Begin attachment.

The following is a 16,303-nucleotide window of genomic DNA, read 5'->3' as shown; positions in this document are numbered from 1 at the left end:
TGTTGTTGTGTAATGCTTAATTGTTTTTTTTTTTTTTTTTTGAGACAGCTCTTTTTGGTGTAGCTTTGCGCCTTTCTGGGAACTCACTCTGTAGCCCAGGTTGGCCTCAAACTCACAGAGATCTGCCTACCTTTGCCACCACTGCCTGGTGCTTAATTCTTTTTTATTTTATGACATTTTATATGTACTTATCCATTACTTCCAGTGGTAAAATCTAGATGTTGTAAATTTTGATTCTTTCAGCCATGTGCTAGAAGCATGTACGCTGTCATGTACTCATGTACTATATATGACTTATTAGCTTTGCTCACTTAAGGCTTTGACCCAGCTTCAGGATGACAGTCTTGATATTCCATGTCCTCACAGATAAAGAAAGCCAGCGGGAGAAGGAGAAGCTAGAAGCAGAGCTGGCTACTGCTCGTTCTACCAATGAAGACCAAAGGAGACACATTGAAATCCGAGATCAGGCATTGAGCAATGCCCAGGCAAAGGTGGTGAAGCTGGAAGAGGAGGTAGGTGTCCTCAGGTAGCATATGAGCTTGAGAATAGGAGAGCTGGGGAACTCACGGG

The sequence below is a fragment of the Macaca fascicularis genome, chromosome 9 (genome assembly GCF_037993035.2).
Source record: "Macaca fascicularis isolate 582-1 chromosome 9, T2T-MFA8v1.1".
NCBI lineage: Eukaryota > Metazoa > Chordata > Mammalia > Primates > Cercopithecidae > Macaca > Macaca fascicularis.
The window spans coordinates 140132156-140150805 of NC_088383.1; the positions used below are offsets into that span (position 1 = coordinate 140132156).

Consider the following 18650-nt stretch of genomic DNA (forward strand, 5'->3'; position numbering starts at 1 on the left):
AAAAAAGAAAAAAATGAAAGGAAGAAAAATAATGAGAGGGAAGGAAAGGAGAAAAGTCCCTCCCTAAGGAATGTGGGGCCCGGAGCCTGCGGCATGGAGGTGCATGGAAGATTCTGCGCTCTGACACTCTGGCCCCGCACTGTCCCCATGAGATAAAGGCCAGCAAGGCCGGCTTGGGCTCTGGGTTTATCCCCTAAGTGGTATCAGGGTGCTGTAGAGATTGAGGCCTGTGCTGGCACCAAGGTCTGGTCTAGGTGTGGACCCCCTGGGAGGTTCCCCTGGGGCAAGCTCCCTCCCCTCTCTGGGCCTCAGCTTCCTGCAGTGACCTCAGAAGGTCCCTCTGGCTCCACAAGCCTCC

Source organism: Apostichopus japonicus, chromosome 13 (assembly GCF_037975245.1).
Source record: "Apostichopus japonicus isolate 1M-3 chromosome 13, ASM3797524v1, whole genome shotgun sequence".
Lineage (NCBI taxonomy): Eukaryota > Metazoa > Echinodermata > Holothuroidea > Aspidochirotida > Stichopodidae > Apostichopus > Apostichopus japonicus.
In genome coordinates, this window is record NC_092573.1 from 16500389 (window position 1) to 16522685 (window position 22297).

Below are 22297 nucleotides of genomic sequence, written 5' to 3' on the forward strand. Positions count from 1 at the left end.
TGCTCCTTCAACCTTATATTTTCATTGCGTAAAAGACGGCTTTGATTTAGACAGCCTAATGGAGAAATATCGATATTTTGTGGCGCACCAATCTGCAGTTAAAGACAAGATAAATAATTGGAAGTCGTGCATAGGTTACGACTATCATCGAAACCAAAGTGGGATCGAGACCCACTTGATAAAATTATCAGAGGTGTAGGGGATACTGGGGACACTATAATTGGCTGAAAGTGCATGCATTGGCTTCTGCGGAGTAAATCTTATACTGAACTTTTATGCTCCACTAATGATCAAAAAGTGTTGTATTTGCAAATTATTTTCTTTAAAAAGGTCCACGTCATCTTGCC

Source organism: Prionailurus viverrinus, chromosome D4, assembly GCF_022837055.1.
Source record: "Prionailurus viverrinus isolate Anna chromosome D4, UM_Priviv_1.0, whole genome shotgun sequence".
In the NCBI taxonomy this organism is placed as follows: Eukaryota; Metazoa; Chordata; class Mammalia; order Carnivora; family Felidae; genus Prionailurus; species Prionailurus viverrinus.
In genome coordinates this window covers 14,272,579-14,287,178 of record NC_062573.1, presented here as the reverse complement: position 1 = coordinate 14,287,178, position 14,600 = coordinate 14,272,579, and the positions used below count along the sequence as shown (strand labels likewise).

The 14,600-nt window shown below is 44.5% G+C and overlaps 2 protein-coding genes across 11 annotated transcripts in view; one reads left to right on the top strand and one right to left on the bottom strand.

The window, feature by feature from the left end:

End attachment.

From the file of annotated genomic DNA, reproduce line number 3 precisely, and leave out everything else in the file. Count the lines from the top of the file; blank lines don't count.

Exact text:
The sequence below is a fragment of the Macaca fascicularis genome, chromosome 9 (genome assembly GCF_037993035.2).